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Astron. Astrophys. 318, 841-869 (1997)

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5. The problem of the level of the continuum in the Sun

We showed in the previous section that the SUNK94 model yields a very good agreement between the observed and computed irradiances in absolute flux units, but that it yields a level for the true continuum higher than that deduced from the observations when high resolution spectra absolutely calibrated are analyzed. The discrepancy decreases with increasing wavelength, being on the order of 6.6% in the [FORMULA] region and almost zero at [FORMULA].

This surprising inconsistency between the good agreement of observed and computed irradiances and the bad agreement between observed and computed continua, in spite of the same Neckel and Labs (1984) absolute calibration for the data was used, could be explained, for instance, with the inadequacy of the local theory of the mixing-length for the convection. In the previous section we showed that the changing of the mixing-length parameter, or the dropping of the "overshooting" option, are not able to eliminate the difference between the observed and computed continua. Possibly, 2D hydrodynamical computations would change the model structure in such a way that any inconsistency would be cancelled.

Another possibility to explain the inconsistency is either a too large computed local line blanketing in low - resolution spectra or a too low local computed line blanketing in high - resolution spectra. In fact, high - resolution spectra are computed only with lines arising from observed levels, while low - resolution spectra include also lines arising from predicted levels. A less local line opacity in low-resolution spectra would yield an irradiance higher than that predicted by the SUNK94 model, so that both the computed true continuum and the computed irradiace would be higher than the predicted ones. In fact, the more numerous are the lines in a given wavelength interval of a low resolution spectrum, the more the computed flux lowers, while the level of the local continuum does not change. We checked that the computed continuum is the same both in low- and high - resolution spectra, which are computed with a different number of lines. We then increased the line opacity for computing high - resolution spectra in the [FORMULA] region by adding the lines arising from the predicted levels. The difference between the observed and computed spectra shown in the middle panel of Fig. 7 does not change, indicating that the flux discrepancy in high-resolution spectra does not depend on the number of lines.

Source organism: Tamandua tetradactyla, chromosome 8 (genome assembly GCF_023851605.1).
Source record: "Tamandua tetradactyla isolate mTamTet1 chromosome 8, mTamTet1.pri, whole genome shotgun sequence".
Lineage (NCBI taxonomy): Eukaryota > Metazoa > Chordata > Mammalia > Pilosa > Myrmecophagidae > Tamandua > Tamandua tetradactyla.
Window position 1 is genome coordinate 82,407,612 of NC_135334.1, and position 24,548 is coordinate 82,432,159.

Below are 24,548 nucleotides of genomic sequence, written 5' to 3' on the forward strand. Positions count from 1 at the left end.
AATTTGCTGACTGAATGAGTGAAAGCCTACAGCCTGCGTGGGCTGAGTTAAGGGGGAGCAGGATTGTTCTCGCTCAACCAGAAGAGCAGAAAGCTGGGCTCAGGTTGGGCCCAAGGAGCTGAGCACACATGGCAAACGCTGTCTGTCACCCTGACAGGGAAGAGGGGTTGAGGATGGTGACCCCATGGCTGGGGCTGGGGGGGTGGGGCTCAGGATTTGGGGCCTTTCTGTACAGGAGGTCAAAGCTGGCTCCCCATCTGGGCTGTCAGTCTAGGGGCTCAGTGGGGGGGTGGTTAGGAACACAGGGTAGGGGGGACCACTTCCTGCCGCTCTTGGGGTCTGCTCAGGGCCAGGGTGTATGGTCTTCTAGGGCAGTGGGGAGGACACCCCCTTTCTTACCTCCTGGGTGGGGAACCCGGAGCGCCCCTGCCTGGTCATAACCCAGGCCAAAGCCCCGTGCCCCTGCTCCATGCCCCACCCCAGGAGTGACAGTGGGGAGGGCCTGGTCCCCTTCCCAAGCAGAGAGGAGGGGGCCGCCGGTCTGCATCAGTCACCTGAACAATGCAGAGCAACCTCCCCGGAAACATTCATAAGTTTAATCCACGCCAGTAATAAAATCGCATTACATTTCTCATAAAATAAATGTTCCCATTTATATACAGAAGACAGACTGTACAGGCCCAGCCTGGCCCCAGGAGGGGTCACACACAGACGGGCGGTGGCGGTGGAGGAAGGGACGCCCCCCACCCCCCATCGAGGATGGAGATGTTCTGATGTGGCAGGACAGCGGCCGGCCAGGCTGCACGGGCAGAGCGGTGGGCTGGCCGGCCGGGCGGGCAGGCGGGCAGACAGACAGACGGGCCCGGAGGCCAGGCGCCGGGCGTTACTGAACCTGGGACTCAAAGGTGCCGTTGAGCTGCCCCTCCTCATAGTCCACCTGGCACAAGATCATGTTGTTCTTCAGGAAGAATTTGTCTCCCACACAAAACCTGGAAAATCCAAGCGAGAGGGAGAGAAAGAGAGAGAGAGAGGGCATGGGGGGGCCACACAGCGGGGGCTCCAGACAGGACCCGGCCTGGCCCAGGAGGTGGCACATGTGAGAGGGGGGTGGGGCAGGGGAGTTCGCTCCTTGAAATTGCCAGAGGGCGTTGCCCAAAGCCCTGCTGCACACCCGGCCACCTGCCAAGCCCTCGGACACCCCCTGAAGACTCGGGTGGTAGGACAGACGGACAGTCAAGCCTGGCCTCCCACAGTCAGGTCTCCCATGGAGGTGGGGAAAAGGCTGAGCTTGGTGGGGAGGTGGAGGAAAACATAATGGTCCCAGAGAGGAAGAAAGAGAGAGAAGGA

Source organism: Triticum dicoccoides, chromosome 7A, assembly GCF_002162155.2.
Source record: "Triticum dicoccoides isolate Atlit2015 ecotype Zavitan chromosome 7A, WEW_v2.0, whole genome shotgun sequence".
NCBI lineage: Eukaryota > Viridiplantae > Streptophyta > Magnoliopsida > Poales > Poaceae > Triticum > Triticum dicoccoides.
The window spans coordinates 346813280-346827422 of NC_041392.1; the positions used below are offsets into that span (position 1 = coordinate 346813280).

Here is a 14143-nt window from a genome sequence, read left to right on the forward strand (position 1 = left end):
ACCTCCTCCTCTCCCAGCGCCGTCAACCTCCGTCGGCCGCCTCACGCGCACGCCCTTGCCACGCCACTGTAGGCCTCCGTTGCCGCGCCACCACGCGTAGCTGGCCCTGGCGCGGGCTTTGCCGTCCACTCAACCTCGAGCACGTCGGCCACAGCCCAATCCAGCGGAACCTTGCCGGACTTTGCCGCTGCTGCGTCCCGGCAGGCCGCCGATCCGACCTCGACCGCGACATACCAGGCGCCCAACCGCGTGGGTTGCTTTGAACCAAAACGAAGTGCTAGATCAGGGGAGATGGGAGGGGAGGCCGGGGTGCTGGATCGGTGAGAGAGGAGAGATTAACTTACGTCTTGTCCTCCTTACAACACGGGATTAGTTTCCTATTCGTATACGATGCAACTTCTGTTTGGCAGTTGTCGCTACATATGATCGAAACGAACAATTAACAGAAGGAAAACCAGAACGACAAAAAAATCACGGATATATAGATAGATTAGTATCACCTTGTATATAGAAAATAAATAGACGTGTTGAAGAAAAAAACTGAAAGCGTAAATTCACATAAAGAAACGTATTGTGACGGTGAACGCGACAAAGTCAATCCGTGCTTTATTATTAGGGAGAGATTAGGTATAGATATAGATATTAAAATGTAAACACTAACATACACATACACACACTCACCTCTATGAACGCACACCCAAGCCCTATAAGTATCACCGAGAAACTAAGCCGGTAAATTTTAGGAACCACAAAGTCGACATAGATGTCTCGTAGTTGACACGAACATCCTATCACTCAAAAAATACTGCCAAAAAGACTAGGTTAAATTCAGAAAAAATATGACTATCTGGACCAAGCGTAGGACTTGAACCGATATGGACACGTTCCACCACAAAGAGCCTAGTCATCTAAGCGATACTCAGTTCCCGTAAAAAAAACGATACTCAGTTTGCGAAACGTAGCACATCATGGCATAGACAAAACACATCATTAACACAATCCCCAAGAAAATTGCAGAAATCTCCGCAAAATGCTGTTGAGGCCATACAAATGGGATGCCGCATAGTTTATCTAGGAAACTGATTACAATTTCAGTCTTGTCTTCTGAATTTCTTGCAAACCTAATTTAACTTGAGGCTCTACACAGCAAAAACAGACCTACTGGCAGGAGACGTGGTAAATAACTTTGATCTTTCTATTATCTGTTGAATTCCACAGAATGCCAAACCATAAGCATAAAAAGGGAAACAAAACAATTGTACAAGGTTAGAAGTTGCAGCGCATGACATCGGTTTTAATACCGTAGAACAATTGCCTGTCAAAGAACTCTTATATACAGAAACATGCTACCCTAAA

Finally, the continuum opacity could be underestimated. We investigated the influence of the opacity sources on the continuum level: H is the dominant opacity source in the [FORMULA] region, but also the ultraviolet line blanketing affects the model temperature structure. Minor opacities sources are the b-f and f-f transitions of neutral metals, the electron scattering, and Rayleigh scattering from neutral hydrogen.

5.1. The H opacity

In the ATLAS9 version used by us the bound-free and free-free cross-sections for H are those computed by Wishart (1979) and by Bell & Berrington (1987) respectively. They estimated the errors to be on the order of 1%. We checked that the H opacity computed by the ATLAS routines is exactly that obtained by means of the analytical formulas yielded by John (1988), which were derived by fitting the Wishart and Bell & Berrington cross-sections with polynomials. Therefore, the ATLAS9 code stored on the CD-ROM No. 13 appears to be a later version than that used by Blackwell & Lynas-Gray (1994), who stated that the temperature derived from Kurucz models increases of 0.38% at 5000 K when the calculations of H opacity from John (1988) are used.

To estimate the effect of hypothetical errors in the computation of the H cross-sections, we artfully increased the H bound-free cross-section by 10%. The level of the continuum in the H [FORMULA] region lowers by 1.4%, a too small quantity to account for the discrepancy of about 6.6% between the observed and computed continua in absolute flux units (Sect. 4, Fig. 7).

5.2. The metal opacity